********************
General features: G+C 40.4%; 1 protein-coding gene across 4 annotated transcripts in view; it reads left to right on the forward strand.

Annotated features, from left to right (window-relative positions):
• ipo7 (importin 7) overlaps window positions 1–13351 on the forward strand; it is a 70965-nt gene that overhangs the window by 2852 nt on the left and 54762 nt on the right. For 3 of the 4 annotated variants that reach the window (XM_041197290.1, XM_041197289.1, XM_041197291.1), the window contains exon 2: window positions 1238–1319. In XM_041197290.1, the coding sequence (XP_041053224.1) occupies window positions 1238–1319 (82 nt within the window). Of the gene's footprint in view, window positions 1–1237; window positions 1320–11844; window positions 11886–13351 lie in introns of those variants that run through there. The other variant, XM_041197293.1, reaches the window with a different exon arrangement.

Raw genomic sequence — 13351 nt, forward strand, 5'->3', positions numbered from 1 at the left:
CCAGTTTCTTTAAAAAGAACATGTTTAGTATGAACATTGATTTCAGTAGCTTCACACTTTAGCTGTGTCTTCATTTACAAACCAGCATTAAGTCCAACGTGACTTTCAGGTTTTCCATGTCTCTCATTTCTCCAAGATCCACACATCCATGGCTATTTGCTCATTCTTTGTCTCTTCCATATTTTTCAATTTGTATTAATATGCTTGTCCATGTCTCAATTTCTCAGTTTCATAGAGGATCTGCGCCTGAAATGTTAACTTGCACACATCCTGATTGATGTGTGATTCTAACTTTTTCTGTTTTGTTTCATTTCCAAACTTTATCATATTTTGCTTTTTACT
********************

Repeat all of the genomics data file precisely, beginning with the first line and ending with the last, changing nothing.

General features: G+C 40.4%; 1 protein-coding gene across 4 annotated transcripts in view; it reads left to right on the forward strand.

Annotated features, from left to right (window-relative positions):
• ipo7 (importin 7) overlaps window positions 1–13351 on the forward strand; it is a 70965-nt gene that overhangs the window by 2852 nt on the left and 54762 nt on the right. For 3 of the 4 annotated variants that reach the window (XM_041197290.1, XM_041197289.1, XM_041197291.1), the window contains exon 2: window positions 1238–1319. In XM_041197290.1, the coding sequence (XP_041053224.1) occupies window positions 1238–1319 (82 nt within the window). Of the gene's footprint in view, window positions 1–1237; window positions 1320–11844; window positions 11886–13351 lie in introns of those variants that run through there. The other variant, XM_041197293.1, reaches the window with a different exon arrangement.

Raw genomic sequence — 13351 nt, forward strand, 5'->3', positions numbered from 1 at the left:
CCAGTTTCTTTAAAAAGAACATGTTTAGTATGAACATTGATTTCAGTAGCTTCACACTTTAGCTGTGTCTTCATTTACAAACCAGCATTAAGTCCAACGTGACTTTCAGGTTTTCCATGTCTCTCATTTCTCCAAGATCCACACATCCATGGCTATTTGCTCATTCTTTGTCTCTTCCATATTTTTCAATTTGTATTAATATGCTTGTCCATGTCTCAATTTCTCAGTTTCATAGAGGATCTGCGCCTGAAATGTTAACTTGCACACATCCTGATTGATGTGTGATTCTAACTTTTTCTGTTTTGTTTCATTTCCAAACTTTATCATATTTTGCTTTTTACT